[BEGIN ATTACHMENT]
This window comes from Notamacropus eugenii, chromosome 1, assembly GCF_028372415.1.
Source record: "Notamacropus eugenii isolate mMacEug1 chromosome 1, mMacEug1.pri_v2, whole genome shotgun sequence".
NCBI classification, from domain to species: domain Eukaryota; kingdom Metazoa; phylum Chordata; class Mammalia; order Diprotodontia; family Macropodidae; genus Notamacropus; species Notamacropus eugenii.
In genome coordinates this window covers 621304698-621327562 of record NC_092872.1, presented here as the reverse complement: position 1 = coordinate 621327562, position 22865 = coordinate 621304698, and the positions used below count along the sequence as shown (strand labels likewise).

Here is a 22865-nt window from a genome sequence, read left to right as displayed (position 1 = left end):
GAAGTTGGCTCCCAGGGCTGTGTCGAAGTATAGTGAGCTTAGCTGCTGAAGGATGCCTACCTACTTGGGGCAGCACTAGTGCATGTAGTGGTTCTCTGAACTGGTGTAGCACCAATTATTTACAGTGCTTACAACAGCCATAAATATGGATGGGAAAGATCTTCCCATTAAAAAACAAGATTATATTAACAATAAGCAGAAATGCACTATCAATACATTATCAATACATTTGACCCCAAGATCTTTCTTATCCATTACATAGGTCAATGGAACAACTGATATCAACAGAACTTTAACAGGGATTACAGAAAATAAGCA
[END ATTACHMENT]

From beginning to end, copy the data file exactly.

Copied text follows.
This window comes from Notamacropus eugenii, chromosome 1, assembly GCF_028372415.1.
Source record: "Notamacropus eugenii isolate mMacEug1 chromosome 1, mMacEug1.pri_v2, whole genome shotgun sequence".
NCBI classification, from domain to species: domain Eukaryota; kingdom Metazoa; phylum Chordata; class Mammalia; order Diprotodontia; family Macropodidae; genus Notamacropus; species Notamacropus eugenii.
In genome coordinates this window covers 621304698-621327562 of record NC_092872.1, presented here as the reverse complement: position 1 = coordinate 621327562, position 22865 = coordinate 621304698, and the positions used below count along the sequence as shown (strand labels likewise).

Here is a 22865-nt window from a genome sequence, read left to right as displayed (position 1 = left end):
GAAGTTGGCTCCCAGGGCTGTGTCGAAGTATAGTGAGCTTAGCTGCTGAAGGATGCCTACCTACTTGGGGCAGCACTAGTGCATGTAGTGGTTCTCTGAACTGGTGTAGCACCAATTATTTACAGTGCTTACAACAGCCATAAATATGGATGGGAAAGATCTTCCCATTAAAAAACAAGATTATATTAACAATAAGCAGAAATGCACTATCAATACATTATCAATACATTTGACCCCAAGATCTTTCTTATCCATTACATAGGTCAATGGAACAACTGATATCAACAGAACTTTAACAGGGATTACAGAAAATAAGCA